Date: 6/8/20 5:42 am From: Ted Levin <tedlevin1966...> Subject: [VTBIRD] June 8, 2020: Coyote Hollow, Thetford Center
5:01 a.m. 41 degrees, wind ESE 0 mph. Three-quarter moon midway above the valley, lit by an unseen sun. Sky: mostly clear; rose-tinted, pastel clouds to the south, small groups of fine lines and snaking tufts; changing by the moment. Tendrils of mist rise straight up from the wetland and pond, muting colors (mostly green); river water inverts above the Ompompanoosuc, hangs at canopy-level, tracing the river into the hinterlands like a long, white serpent.
Red-eyed vireo loud, blue-head hushed. Redstart loud, ovenbird louder. Clipped phrases of hermit thrush; a full spiral from a veery. A hushed pair of chestnut-side warblers, across the road from the male's performance tree, eye-level in an alder foraging for caterpillars. Background vocals: alder flycatcher, pewee, black-throated blue warbler.
For the moment, the world is their oyster: blue jays out of the nest and following parents to feeders, begging; a spot-breasted robin chick trails its father, also begging. Crow family assembles on the railing of the compost pile. Chicks mechanically cluck: longer, faster, and sharper than a treefrog; a rapid, hollow call I don't often hear . . . except in the front yard. Sounds like *tattoo, tattoo, tattoo.*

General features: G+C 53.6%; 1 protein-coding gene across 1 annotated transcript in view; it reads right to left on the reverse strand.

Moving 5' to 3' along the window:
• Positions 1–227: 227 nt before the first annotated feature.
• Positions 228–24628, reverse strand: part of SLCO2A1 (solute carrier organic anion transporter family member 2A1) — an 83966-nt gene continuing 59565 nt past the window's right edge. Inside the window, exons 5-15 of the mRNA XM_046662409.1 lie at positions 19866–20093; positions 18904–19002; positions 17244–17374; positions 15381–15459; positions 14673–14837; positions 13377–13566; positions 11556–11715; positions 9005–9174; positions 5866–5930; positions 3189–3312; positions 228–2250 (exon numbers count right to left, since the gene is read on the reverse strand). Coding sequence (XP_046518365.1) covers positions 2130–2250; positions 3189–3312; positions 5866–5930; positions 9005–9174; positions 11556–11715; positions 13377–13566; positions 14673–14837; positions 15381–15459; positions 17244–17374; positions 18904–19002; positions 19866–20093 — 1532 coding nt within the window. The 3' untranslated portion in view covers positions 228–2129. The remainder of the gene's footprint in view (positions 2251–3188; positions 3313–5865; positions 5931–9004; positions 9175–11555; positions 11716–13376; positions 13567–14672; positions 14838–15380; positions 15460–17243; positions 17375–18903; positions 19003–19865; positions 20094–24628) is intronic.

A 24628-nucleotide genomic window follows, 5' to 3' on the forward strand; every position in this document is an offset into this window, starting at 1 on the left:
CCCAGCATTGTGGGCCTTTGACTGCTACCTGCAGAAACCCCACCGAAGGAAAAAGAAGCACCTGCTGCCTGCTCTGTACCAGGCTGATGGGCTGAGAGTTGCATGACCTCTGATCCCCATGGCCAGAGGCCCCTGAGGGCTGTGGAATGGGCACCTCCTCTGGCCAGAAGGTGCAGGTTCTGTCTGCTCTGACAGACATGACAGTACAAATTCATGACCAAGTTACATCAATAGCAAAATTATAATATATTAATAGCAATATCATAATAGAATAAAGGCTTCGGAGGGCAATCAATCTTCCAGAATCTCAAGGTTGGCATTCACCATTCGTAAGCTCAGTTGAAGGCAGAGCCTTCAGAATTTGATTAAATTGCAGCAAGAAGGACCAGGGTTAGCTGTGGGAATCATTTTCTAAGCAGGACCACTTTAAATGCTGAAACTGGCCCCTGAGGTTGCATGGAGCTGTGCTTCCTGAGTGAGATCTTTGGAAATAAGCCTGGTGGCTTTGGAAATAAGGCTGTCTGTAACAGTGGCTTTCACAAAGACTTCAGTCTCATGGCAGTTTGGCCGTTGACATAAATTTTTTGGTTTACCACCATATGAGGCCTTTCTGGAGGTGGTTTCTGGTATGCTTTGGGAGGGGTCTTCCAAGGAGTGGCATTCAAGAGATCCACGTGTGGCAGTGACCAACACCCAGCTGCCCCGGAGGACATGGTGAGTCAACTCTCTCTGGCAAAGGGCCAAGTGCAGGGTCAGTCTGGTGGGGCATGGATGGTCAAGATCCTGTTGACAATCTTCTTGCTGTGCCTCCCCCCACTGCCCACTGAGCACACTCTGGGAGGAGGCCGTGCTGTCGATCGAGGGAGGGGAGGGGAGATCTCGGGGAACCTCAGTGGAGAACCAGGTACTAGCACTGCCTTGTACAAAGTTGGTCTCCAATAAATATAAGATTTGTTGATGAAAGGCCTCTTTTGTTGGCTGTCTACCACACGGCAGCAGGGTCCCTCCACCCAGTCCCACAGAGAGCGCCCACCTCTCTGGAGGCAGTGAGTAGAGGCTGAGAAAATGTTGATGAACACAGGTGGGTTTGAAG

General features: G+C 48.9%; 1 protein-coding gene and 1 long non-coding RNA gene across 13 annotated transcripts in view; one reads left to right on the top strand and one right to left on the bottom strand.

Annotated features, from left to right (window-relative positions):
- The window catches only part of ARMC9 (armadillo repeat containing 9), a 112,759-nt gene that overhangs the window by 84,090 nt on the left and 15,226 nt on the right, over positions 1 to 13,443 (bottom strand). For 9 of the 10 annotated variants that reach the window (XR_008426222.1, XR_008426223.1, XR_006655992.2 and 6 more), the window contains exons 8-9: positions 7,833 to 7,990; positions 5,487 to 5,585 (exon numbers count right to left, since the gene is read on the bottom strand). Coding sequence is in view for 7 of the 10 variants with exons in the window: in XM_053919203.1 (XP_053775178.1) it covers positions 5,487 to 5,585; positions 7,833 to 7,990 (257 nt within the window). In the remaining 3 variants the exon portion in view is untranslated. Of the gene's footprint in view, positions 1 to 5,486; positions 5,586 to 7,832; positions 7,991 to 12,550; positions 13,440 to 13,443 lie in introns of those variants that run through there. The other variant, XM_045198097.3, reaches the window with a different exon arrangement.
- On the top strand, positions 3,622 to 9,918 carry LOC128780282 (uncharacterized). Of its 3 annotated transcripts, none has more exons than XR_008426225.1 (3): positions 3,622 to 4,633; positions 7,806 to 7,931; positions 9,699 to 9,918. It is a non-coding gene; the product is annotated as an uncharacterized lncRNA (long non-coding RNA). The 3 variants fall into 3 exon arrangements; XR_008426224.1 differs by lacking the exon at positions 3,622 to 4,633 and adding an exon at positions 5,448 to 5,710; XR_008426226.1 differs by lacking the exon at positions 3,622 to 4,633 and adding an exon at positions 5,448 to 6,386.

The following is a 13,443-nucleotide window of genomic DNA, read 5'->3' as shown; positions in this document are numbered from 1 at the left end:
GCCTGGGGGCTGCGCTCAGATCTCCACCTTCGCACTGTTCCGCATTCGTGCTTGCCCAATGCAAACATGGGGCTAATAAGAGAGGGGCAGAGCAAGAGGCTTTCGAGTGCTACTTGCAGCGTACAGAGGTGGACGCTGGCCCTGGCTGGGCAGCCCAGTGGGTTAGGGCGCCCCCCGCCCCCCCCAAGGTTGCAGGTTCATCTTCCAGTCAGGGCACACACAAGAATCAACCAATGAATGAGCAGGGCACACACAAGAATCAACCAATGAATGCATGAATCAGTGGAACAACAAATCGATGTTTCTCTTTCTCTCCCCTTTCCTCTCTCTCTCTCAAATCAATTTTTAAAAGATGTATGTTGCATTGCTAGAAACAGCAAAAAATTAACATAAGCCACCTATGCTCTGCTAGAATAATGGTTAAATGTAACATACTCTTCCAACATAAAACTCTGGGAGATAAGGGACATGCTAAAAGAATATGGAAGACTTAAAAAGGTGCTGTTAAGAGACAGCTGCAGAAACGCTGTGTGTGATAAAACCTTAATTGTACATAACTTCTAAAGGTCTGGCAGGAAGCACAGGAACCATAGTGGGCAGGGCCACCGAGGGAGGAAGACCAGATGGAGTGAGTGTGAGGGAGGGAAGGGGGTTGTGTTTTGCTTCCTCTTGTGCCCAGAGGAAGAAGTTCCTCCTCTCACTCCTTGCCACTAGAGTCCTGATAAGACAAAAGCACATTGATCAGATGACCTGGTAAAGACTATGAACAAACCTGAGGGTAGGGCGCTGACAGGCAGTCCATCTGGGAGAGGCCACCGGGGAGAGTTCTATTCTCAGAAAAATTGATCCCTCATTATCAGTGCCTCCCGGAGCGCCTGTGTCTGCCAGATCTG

On the south end of the pond, perched on a broken pine limb, a hairy woodpecker chick patiently (and quietly) watches his father flick pieces of bark off a red pine trunk. Each scrap of bark floats earthward, rides gravity and a breathless breeze, spinning and drifting in slow-motion. Eventually, the adult finds a grub, feeds the chick, his long, thick bill tongue-depressure deep down the chick's throat.
On the eastern ridge, adhering to ancient laws of foodchain etiquette, goshawks fed their own chicks, mostly discontented squirrels. Fledgling woodpeckers, crows, and robins beware your prince darkness waits on the shady side of a clearing, motionless and vigilant, studying the world with a chilly indifference.
Bittern calls; a volley of four and five *ga-lunks*, a pause for fifteen of twenty seconds, and then another volley. Pause. Volley. Pause. Volley. I first noticed this pattern at 3:45 in the morning when the moon cast pale light across the lawn. Still calling, bittern has the stamina of a whippoorwill.
I hear the hum of traffic on State Route 113. I can't say that I missed it.